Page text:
- It possesses adversity and/or risk (preferably perceived risk) – You have to overcome something. Although our brains process imminent peril (a snake biting you) differently than a perceived risk (looking over the edge of a mountain), the physical response is incredibly similar. You can participate in activities that are frightening but incredibly safe. It is the difference between climbing Everest and skydiving. Almost no one ever gets hurt skydiving.
- It brings about growth – You are changed by the experience. You will notice that in every great hero or heroine’s journey, the participant is changed from the experience. They have a greater capacity and skill set in the end compared to when they started. The true gift of an adventure is not just the stories you will tell, but the person you become in the process.
If you can do something that fulfills these characteristics, then you’ve had an adventure. For some people that might be visiting a new city; for others, it might be talking to strangers.
What is it about travelers who have adventures that is different than everyone else? Is there one shared trait?
I think the difference is our desire for novelty and our willingness to be uncomfortable. Our brains have a novelty center called the substantia nigra/ventral tegmental area (SN/VTA). Researchers Nico Bunzeck and Emrah Düzel examined this part of the brain with an MRI and found that it reacts differently when exposed to new stimuli. For instance, novelty motivates the brain to explore.
Ultimately, the size of your life is proportional to how uncomfortable you are willing to be. It is uncomfortable to leave home and our friends, to be in a new culture where you don’t know the customs, but it is exciting. Some of us have that desire for novelty and others don’t. That’s fine — we don’t all need to be the same. But if you are willing to be daring, push your comfort zone, and put yourself out there, life is a grand adventure.
How did you get into travel?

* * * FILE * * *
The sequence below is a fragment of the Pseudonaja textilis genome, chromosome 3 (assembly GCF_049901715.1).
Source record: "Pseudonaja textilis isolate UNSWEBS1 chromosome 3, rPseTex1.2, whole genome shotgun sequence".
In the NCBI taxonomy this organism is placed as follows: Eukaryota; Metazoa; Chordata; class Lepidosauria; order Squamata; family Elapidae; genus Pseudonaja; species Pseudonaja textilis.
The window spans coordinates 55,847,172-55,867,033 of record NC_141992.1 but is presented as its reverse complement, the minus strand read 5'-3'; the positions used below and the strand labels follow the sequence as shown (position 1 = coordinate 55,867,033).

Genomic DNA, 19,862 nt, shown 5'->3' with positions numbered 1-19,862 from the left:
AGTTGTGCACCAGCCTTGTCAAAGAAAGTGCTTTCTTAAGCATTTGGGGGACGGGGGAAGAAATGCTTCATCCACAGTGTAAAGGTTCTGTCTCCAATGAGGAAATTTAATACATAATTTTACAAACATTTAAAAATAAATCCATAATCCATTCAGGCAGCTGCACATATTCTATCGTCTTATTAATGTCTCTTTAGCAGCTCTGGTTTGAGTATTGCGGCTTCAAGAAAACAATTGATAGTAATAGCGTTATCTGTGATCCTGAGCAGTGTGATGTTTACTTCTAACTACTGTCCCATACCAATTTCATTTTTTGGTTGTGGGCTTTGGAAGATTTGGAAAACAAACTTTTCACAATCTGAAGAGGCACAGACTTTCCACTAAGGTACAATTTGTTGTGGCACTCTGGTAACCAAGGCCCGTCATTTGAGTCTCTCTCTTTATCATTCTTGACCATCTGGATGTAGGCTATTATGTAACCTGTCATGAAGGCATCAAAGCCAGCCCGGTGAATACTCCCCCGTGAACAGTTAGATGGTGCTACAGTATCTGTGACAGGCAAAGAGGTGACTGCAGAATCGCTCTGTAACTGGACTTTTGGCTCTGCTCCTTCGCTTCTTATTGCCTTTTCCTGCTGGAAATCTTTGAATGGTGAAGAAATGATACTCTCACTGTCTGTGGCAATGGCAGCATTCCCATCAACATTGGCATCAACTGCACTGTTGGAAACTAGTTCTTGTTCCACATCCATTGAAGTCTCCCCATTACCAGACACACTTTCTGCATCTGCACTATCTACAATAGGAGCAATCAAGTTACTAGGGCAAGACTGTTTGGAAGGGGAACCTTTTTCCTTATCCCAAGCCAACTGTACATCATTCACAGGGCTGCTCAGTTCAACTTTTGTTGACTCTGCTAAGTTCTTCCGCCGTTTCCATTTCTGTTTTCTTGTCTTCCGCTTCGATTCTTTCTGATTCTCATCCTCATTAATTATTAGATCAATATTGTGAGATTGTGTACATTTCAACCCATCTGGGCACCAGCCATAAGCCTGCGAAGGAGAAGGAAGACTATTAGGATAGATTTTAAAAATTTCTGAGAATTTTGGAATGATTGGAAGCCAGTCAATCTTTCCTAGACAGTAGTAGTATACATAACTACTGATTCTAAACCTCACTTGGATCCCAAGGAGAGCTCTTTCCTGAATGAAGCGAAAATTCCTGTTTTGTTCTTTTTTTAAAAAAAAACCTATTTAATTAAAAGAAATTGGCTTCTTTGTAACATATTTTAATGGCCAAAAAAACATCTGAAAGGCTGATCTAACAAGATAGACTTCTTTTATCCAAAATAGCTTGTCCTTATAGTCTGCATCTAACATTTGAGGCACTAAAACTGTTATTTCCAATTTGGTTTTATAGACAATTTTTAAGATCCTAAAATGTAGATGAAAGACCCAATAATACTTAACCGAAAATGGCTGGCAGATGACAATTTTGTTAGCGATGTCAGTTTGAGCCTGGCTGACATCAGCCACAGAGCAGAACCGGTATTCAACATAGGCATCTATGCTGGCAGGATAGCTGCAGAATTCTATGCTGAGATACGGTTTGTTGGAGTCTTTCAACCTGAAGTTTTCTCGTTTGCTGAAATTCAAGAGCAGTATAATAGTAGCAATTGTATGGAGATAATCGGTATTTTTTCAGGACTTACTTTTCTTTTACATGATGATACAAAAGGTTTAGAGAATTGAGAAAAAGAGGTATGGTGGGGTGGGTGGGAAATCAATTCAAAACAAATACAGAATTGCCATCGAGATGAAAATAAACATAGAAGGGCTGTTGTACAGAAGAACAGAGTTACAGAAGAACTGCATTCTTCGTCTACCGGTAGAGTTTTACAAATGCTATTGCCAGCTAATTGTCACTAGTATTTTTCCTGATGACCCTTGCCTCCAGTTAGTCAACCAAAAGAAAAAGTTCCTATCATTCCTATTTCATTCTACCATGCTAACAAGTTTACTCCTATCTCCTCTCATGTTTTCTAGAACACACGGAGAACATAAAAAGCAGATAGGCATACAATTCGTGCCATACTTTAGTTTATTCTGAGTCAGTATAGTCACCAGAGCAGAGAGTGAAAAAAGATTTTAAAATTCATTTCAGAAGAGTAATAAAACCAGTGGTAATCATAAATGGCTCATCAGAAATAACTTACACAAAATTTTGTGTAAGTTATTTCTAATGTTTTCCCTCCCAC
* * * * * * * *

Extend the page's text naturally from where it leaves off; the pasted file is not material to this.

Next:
The reason I started creating an ambitious travel project is about as clichéd as one can imagine. It was because of a girl. I don’t know if you have ever gone through a really bad breakup, but I did. To reward myself for getting through it in a healthy way, I decided that every month for a year, I would travel to the biggest events, no matter where they were held.
I didn’t know how I was going to pay for it. I was working a full-time job, and I didn’t even know what some of these events were until right before. After telling all of my friends, family, and even the internet that I am going to do this, I had to make it work.
Another year, I went to all seven continents. No matter what, I always set a goal that I didn’t know how I would complete.
You say you used to be a nerd. What changed for you? Was there a pivotal moment?
The first experience I had of fitting in was when I was about 15 and went to a winter camp. I started telling a story to a group I didn’t know and was surprised that they were enjoying it and laughing. I realized that I could be funny and social — I had never felt that way before.
Sometimes all you need is a little bit of positive feedback, and the next thing you know, you have a brand new confidence and your life completely changes direction.
In the book, I talk about this interesting quirk called “the winner effect.” After a win, our bodies get a jolt of testosterone (Both genders have testosterone, but women are at less risk of being effected by the winner effect, as their levels of testosterone are lower to begin with) that prepares us for the next battle or challenge. (In the wild, animals experience the same.)
In boxing, fighters will take on smaller fights that they know they will be able to win to prepare for a more difficult fight. The key is to pile up smaller wins to increase your confidence for a bigger challenge.
What is the #1 thing you want people to do after they read your book?
I want everyone to take on a one-year travel challenge. I do one almost every year. Some examples of challenges I’ve done are visiting 20 countries, all seven continents, and the biggest events in the world. For readers, their goal should be whatever excites them. It should be completely absurd, and it needs to get them out of their comfort zone.
I want them to push their emotional, social, or physical boundaries. The experience should make them redefine who they thought they were.
Jon Levy is a behavioral scientist, consultant, author, and expert on the topics of influence and adventure. His book, The 2 AM Principle: Discover the Science of Adventure, examines the process of how adventures happen – and how we can recreate them to grow and challenge ourselves. You can find him on Twitter and at his website.